What was most interesting about this sort of process of accommodation is that one of the religious leaders I talk about in the book said: “Look, you know what, these men are our brothers. I want to find a way to reach out to them. I cannot tell them that their behavior is halal, that it is permitted”—although as a side point, there are some Islamic scholars now elsewhere who are actually questioning what the canonical texts are really telling us about homosexuality in Islam, but that sort of thinking isn’t catching on in the Arab world as yet—but the point of commonality was privacy.
In Islam, we have a real emphasis on your business is your business. It is a sin to spy on someone else, and if you want to accuse someone of a crime, you need to have four eyewitnesses or an uncoerced confession. So in this discussion about privacy, for example, you can think that there might be a way of accommodating men who have sex with men within the context of Islam. This goes back to the point that there are alternative interpretations within Islam. It’s not a monolith. When the conservatives give their point of view, they present it like there is no alternative, but that’s simply not the case.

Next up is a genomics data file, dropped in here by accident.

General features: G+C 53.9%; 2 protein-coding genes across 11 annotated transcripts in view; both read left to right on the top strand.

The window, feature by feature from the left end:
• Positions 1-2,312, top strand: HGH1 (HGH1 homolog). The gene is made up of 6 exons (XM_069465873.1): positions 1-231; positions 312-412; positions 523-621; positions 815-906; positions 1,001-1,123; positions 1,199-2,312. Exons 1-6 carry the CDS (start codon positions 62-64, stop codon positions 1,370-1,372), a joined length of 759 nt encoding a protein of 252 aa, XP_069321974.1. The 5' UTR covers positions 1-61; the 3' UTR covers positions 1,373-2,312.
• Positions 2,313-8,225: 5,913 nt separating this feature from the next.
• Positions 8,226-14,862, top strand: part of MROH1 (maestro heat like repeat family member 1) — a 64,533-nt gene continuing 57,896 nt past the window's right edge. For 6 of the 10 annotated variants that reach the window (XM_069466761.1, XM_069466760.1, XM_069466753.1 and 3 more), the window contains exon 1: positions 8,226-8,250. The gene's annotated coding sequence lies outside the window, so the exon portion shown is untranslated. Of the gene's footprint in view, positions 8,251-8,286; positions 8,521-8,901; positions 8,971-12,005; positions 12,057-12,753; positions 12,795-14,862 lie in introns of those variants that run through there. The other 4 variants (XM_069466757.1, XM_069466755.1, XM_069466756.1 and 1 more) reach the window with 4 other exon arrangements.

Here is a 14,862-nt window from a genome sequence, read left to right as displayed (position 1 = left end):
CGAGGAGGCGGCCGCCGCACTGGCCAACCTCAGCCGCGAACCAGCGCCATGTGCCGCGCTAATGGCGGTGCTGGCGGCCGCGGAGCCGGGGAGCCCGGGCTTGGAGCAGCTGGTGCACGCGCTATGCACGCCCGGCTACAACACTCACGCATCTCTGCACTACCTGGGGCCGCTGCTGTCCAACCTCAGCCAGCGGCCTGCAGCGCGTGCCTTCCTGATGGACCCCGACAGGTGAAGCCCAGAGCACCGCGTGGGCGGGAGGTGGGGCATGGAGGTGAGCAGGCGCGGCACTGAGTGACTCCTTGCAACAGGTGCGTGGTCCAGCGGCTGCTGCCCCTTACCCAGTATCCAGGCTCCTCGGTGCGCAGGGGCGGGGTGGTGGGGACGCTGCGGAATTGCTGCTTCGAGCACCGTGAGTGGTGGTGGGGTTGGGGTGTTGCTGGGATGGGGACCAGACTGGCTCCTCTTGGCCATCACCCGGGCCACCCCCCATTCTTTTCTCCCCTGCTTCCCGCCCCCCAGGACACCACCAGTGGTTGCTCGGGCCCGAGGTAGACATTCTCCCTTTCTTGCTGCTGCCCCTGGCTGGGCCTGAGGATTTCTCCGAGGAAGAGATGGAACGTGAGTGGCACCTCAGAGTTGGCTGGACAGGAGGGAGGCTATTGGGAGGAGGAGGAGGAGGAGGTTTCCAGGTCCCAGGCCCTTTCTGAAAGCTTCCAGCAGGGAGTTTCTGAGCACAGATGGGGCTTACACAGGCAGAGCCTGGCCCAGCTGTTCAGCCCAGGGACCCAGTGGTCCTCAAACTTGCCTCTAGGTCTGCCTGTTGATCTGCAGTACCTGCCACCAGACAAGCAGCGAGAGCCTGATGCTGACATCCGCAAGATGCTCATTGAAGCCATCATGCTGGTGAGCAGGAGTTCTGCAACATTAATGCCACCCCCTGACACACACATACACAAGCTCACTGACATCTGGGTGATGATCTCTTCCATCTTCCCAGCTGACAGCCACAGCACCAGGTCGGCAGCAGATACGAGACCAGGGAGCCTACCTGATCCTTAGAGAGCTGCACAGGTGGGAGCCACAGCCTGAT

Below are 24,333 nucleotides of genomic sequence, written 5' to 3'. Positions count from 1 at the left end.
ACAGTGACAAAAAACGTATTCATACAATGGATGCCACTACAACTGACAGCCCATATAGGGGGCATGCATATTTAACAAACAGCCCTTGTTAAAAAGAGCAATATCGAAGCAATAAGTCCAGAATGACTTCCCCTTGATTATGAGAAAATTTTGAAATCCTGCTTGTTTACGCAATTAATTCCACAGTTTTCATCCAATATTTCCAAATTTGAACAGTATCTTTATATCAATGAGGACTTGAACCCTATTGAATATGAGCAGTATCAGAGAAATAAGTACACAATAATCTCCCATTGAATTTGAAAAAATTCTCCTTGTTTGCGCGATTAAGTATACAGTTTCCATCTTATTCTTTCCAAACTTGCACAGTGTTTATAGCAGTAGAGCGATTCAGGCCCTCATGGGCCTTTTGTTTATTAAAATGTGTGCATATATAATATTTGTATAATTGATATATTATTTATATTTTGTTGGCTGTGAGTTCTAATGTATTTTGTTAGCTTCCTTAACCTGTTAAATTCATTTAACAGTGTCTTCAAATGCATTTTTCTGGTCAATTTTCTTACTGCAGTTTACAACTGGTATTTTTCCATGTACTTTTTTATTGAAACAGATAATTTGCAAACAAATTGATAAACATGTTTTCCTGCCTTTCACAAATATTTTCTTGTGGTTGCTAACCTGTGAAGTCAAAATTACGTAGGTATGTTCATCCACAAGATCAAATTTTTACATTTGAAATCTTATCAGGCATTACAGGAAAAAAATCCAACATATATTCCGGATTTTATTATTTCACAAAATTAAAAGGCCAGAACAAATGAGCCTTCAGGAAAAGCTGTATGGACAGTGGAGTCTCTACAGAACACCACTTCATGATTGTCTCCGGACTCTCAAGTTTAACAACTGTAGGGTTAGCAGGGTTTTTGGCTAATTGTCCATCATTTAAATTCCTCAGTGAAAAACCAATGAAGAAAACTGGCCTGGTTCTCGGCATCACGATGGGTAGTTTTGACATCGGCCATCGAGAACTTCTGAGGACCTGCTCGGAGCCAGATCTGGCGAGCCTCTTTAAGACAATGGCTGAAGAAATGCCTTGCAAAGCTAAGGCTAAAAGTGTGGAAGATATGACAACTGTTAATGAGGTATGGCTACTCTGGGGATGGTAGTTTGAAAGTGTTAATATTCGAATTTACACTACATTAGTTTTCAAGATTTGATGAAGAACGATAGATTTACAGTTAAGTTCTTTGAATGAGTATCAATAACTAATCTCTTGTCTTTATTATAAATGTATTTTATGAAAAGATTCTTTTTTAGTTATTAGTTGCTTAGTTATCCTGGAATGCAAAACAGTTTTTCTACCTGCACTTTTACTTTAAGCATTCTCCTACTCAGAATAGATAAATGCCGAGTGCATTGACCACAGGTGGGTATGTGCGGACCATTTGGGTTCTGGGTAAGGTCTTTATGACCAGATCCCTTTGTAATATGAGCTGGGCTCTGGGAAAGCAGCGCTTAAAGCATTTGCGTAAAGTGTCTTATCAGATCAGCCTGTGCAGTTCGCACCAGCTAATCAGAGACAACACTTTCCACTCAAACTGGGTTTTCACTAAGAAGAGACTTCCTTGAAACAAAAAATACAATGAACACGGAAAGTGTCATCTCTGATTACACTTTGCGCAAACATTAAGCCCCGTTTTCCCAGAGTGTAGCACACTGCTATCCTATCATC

Q: You said that marriage is the citadel. What is sex like inside of a typical marriage?
A: It’s a very good question and it’s hard to answer. We don’t have a Kinsey Report, we don’t have a Hite Report, we don’t really have any basis for answering that question. I call for it in my book. I can only give you anecdote.
In my experience, in talking to couples, women are frustrated. Let me turn that around actually. I don’t want to talk about it in negative terms. I want to talk about it in terms of longing. They are longing for better communication with their husbands. They’re longing for more spark in their marriage. They want romance. The men I met—and, again, these are snapshots; please don’t generalize from this or extrapolate from this—but they were frustrated. They wanted more, and yet when their wives tried to show some spark, they were horrified.